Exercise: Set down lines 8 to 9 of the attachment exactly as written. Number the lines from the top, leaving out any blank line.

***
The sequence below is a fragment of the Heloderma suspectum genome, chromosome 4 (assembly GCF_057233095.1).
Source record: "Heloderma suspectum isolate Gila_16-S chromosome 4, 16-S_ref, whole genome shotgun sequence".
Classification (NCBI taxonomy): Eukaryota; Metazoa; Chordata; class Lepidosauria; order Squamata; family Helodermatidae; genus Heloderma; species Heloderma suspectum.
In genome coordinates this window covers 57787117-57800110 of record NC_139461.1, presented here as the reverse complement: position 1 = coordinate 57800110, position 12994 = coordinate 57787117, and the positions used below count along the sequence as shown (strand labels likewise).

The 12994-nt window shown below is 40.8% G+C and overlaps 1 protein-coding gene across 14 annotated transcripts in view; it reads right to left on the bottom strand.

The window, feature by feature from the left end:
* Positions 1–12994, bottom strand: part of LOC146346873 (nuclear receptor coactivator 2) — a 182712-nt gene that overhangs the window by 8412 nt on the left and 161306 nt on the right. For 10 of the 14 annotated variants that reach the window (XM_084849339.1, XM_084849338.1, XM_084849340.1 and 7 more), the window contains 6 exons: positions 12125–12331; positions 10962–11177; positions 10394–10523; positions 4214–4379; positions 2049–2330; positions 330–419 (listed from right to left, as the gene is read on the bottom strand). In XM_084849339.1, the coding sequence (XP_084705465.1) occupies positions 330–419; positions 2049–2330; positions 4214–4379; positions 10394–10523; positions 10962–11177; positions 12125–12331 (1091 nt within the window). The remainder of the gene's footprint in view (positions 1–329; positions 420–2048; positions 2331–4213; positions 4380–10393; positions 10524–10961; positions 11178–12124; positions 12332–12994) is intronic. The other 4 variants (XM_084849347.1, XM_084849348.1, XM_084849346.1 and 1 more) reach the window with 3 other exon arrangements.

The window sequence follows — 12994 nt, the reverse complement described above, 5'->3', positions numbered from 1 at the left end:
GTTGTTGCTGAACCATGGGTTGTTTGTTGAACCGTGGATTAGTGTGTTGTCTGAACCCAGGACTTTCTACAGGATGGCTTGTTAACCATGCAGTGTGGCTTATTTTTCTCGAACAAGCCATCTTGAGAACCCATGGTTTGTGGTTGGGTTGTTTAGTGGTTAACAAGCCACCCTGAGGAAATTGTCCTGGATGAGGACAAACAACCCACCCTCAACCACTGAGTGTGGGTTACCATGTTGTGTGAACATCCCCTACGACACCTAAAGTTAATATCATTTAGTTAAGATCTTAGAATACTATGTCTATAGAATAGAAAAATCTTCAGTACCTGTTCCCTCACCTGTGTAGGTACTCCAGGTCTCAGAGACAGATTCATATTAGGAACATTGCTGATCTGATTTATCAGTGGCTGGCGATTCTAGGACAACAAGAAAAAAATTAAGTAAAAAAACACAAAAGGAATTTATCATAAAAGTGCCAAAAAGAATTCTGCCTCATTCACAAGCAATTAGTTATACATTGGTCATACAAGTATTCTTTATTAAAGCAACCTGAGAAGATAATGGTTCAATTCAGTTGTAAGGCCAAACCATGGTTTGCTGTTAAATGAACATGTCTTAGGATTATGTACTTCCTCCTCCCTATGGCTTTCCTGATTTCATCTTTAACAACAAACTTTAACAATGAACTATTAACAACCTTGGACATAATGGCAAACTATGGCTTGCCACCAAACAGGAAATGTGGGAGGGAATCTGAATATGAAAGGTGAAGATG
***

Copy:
The window sequence follows — 12994 nt, the reverse complement described above, 5'->3', positions numbered from 1 at the left end:
GTTGTTGCTGAACCATGGGTTGTTTGTTGAACCGTGGATTAGTGTGTTGTCTGAACCCAGGACTTTCTACAGGATGGCTTGTTAACCATGCAGTGTGGCTTATTTTTCTCGAACAAGCCATCTTGAGAACCCATGGTTTGTGGTTGGGTTGTTTAGTGGTTAACAAGCCACCCTGAGGAAATTGTCCTGGATGAGGACAAACAACCCACCCTCAACCACTGAGTGTGGGTTACCATGTTGTGTGAACATCCCCTACGACACCTAAAGTTAATATCATTTAGTTAAGATCTTAGAATACTATGTCTATAGAATAGAAAAATCTTCAGTACCTGTTCCCTCACCTGTGTAGGTACTCCAGGTCTCAGAGACAGATTCATATTAGGAACATTGCTGATCTGATTTATCAGTGGCTGGCGATTCTAGGACAACAAGAAAAAAATTAAGTAAAAAAACACAAAAGGAATTTATCATAAAAGTGCCAAAAAGAATTCTGCCTCATTCACAAGCAATTAGTTATACATTGGTCATACAAGTATTCTTTATTAAAGCAACCTGAGAAGATAATGGTTCAATTCAGTTGTAAGGCCAAACCATGGTTTGCTGTTAAATGAACATGTCTTAGGATTATGTACTTCCTCCTCCCTATGGCTTTCCTGATTTCATCTTTAACAACAAACTTTAACAATGAACTATTAACAACCTTGGACATAATGGCAAACTATGGCTTGCCACCAAACAGGAAATGTGGGAGGGAATCTGAATATGAAAGGTGAAGATG